Gingrich spoke this spring at the Texas church led by John Hagee, whose support proved too controversial for John McCain in 2008. Newt combined two of his favorite threats, secularists and Islamists, into one memorable, if intellectually incoherent, sentence, declaring that he feared that his grandchildren could grow up "in a secular atheist country, potentially one dominated by radical Islamists and with no understanding of what it once meant to be an American." He told the Christian Broadcasting Network's David Brody, "In a sense, our Judeo-Christian civilization is under attack from two fronts. On one front, you have a secular, atheist, elitism. And on the other front, you have radical Islamists. And both groups would like to eliminate our civilization if they could. For different reasons, but with equal passion."
Newt is also placing himself at the forefront of the concerted conservative campaign to turn "American exceptionalism" into an attack on the patriotism of their political opponents. Candidates like Sen. Marco Rubio made American exceptionalism into a campaign theme in 2010, and hope to continue to smear Democrats as unbelievers in America's divinely-blessed founding and mission in the world. Gingrich has teamed up with Citizens United's David Bossie for a new "documentary" on American exceptionalism, A City Upon a Hill, The Spirit of American Exceptionalism, which features, among others, Donald Trump, Michele Bachmann, Allen West, Andrew Breitbart and Phyllis Schlafly.
Gingrich, an old hand at politics-by-smear, is responsible for much of the venomous state of our politics. In the mid-1990s, his GOPAC distributed to Republican lawmakers a memo titled "Language: a Key Mechanism of Control." The memo urged Republicans to use a set of denigrating words to describe their opponents and the Democratic Party: "decay, failure (fail) collapse(ing) deeper, crisis, urgent(cy), destructive, destroy, sick, pathetic, lie, liberal, they/them, unionized bureaucracy, 'compassion' is not enough, betray, consequences, limit(s), shallow, traitors, sensationalists, endanger, coercion, hypocricy, radical, threaten, devour, waste, corruption, incompetent, permissive attitude, destructive, impose, self-serving, greed, ideological, insecure, anti-(issue): flag, family, child, jobs; pessimistic, excuses, intolerant, stagnation, welfare, corrupt, selfish, insensitive, status quo, mandate(s) taxes, spend (ing) shame, disgrace, punish (poor...) bizarre, cynicism, cheat, steal, abuse of power, machine, bosses, obsolete, criminal rights, red tape, patronage."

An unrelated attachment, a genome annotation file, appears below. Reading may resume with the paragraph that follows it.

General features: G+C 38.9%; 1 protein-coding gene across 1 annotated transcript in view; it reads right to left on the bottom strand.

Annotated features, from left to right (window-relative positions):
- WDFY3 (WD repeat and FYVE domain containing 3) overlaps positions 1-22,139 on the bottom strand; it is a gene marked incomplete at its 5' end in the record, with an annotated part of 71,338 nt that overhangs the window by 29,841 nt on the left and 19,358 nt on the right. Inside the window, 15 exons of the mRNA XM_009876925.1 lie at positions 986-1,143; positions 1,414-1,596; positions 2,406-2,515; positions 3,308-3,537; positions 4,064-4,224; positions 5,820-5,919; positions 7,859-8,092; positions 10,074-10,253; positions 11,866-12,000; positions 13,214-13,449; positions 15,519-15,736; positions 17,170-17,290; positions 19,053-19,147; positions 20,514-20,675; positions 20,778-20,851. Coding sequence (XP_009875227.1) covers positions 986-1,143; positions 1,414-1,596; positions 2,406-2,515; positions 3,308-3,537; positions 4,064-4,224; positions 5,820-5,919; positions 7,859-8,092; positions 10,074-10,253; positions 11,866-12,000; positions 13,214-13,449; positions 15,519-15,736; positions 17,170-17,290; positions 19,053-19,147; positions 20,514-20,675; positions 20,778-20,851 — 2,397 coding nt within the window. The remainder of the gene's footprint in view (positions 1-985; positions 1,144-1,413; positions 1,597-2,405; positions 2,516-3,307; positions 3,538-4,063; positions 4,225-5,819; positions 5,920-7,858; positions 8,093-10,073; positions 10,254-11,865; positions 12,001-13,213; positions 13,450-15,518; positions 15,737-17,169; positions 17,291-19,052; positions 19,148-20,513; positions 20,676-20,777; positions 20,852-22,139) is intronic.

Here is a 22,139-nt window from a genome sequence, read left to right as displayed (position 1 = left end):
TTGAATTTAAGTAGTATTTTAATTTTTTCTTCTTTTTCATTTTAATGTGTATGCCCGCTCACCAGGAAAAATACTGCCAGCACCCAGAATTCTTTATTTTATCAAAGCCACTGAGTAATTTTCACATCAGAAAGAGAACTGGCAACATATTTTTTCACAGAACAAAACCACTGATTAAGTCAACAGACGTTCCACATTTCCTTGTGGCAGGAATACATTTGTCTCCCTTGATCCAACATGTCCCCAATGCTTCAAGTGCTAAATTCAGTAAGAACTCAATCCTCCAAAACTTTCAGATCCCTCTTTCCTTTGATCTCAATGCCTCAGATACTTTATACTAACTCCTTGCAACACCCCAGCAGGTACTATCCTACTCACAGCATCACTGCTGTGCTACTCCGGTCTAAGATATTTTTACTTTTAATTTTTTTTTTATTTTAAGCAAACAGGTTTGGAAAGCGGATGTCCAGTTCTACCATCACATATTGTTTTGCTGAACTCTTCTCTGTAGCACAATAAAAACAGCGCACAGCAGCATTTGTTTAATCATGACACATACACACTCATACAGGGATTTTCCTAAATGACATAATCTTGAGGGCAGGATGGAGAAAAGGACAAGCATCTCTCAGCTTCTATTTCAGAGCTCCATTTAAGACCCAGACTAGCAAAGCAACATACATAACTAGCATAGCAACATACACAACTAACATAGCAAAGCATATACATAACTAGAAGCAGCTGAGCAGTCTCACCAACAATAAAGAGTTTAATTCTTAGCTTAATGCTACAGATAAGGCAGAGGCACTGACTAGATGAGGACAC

Religious Liberty: Hypocrisy and Bad History
Gingrich, like other Religious Right political figures, postures as a defender of Americans' religious liberty against a deeply hostile elite, the "secular-socialist machine." Yet he joined with gusto the opponents of the proposed Park51 Islamic community center in Manhattan, which right-wing activists vilified as the "Ground Zero Mosque," saying, "There should be no mosque near Ground Zero in New York so long as there are no churches or synagogues in Saudi Arabia." In his book, Rediscovering God in America, Gingrich declared, "A steadfast commitment to religious freedom is the very cornerstone of American liberty." Regarding the Islamic center in New York, he said, "No mosque. No self-deception. No surrender."
Gingrich, like other Religious Right leaders, justifies his attacks on Islam by suggesting that it is not really a religion, saying radical Islam "is a comprehensive political, economic, and religious movement that seeks to impose sharia -- Islamic law -- upon all aspects of global society... Radical Islamists see politics and religion as inseparable in a way it is difficult for Americans to understand. Radical Islamists assert sharia's supremacy over the freely legislated laws and values of the countries they live in and see it as their sacred duty to achieve this totalitarian supremacy in practice." Yet while Gingrich decries radical Islamists' goal of achieving "totalitarian supremacy," one of his own organizations, Renewing American Leadership, is run by an advocate of the 7 Mountains Mandate, a dominionist theology that argues that Christians are meant to control the levers of power in every aspect of government and society.